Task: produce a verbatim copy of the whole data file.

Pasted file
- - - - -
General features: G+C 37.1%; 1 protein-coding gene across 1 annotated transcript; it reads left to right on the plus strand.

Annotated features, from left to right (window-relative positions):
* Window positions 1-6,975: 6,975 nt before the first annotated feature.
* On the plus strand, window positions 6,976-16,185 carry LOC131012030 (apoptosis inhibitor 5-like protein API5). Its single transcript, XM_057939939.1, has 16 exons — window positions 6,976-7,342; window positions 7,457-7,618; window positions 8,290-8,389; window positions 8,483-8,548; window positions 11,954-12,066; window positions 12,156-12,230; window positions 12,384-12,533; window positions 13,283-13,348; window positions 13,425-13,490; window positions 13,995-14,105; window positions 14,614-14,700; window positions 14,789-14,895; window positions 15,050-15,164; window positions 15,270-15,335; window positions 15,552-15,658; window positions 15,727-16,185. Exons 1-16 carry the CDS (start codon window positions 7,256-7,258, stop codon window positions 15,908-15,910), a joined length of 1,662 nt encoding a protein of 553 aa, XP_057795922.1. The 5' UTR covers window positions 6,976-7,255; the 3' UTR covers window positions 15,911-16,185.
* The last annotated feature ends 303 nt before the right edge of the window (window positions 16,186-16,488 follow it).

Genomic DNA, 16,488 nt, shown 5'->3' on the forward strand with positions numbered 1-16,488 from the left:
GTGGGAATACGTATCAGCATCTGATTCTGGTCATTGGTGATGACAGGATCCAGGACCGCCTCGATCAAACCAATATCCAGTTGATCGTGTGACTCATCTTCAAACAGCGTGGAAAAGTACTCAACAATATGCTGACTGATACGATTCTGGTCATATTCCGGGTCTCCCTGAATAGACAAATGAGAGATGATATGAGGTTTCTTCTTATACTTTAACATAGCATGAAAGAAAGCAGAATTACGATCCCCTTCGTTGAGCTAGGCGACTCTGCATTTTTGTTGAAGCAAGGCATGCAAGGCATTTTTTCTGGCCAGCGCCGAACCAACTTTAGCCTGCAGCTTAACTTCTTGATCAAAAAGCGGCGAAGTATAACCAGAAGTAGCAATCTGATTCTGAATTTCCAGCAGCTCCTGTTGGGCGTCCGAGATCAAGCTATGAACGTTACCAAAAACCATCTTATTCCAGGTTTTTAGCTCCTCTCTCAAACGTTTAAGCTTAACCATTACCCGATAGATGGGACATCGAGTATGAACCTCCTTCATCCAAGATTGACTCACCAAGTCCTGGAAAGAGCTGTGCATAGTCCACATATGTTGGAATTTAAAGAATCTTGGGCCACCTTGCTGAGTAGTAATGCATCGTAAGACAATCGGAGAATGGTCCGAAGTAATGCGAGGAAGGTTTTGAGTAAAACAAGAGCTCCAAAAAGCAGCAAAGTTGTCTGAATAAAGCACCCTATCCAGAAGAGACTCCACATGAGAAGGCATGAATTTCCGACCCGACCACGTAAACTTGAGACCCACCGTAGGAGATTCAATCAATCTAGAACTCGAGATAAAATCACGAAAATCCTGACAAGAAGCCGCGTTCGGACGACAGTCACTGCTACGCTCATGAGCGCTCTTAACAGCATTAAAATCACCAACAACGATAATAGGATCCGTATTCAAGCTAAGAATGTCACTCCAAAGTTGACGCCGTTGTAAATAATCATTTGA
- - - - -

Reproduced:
General features: G+C 37.1%; 1 protein-coding gene across 1 annotated transcript; it reads left to right on the plus strand.

Annotated features, from left to right (window-relative positions):
* Window positions 1-6,975: 6,975 nt before the first annotated feature.
* On the plus strand, window positions 6,976-16,185 carry LOC131012030 (apoptosis inhibitor 5-like protein API5). Its single transcript, XM_057939939.1, has 16 exons — window positions 6,976-7,342; window positions 7,457-7,618; window positions 8,290-8,389; window positions 8,483-8,548; window positions 11,954-12,066; window positions 12,156-12,230; window positions 12,384-12,533; window positions 13,283-13,348; window positions 13,425-13,490; window positions 13,995-14,105; window positions 14,614-14,700; window positions 14,789-14,895; window positions 15,050-15,164; window positions 15,270-15,335; window positions 15,552-15,658; window positions 15,727-16,185. Exons 1-16 carry the CDS (start codon window positions 7,256-7,258, stop codon window positions 15,908-15,910), a joined length of 1,662 nt encoding a protein of 553 aa, XP_057795922.1. The 5' UTR covers window positions 6,976-7,255; the 3' UTR covers window positions 15,911-16,185.
* The last annotated feature ends 303 nt before the right edge of the window (window positions 16,186-16,488 follow it).

Genomic DNA, 16,488 nt, shown 5'->3' on the forward strand with positions numbered 1-16,488 from the left:
GTGGGAATACGTATCAGCATCTGATTCTGGTCATTGGTGATGACAGGATCCAGGACCGCCTCGATCAAACCAATATCCAGTTGATCGTGTGACTCATCTTCAAACAGCGTGGAAAAGTACTCAACAATATGCTGACTGATACGATTCTGGTCATATTCCGGGTCTCCCTGAATAGACAAATGAGAGATGATATGAGGTTTCTTCTTATACTTTAACATAGCATGAAAGAAAGCAGAATTACGATCCCCTTCGTTGAGCTAGGCGACTCTGCATTTTTGTTGAAGCAAGGCATGCAAGGCATTTTTTCTGGCCAGCGCCGAACCAACTTTAGCCTGCAGCTTAACTTCTTGATCAAAAAGCGGCGAAGTATAACCAGAAGTAGCAATCTGATTCTGAATTTCCAGCAGCTCCTGTTGGGCGTCCGAGATCAAGCTATGAACGTTACCAAAAACCATCTTATTCCAGGTTTTTAGCTCCTCTCTCAAACGTTTAAGCTTAACCATTACCCGATAGATGGGACATCGAGTATGAACCTCCTTCATCCAAGATTGACTCACCAAGTCCTGGAAAGAGCTGTGCATAGTCCACATATGTTGGAATTTAAAGAATCTTGGGCCACCTTGCTGAGTAGTAATGCATCGTAAGACAATCGGAGAATGGTCCGAAGTAATGCGAGGAAGGTTTTGAGTAAAACAAGAGCTCCAAAAAGCAGCAAAGTTGTCTGAATAAAGCACCCTATCCAGAAGAGACTCCACATGAGAAGGCATGAATTTCCGACCCGACCACGTAAACTTGAGACCCACCGTAGGAGATTCAATCAATCTAGAACTCGAGATAAAATCACGAAAATCCTGACAAGAAGCCGCGTTCGGACGACAGTCACTGCTACGCTCATGAGCGCTCTTAACAGCATTAAAATCACCAACAACGATAATAGGATCCGTATTCAAGCTAAGAATGTCACTCCAAAGTTGACGCCGTTGTAAATAATCATTTGA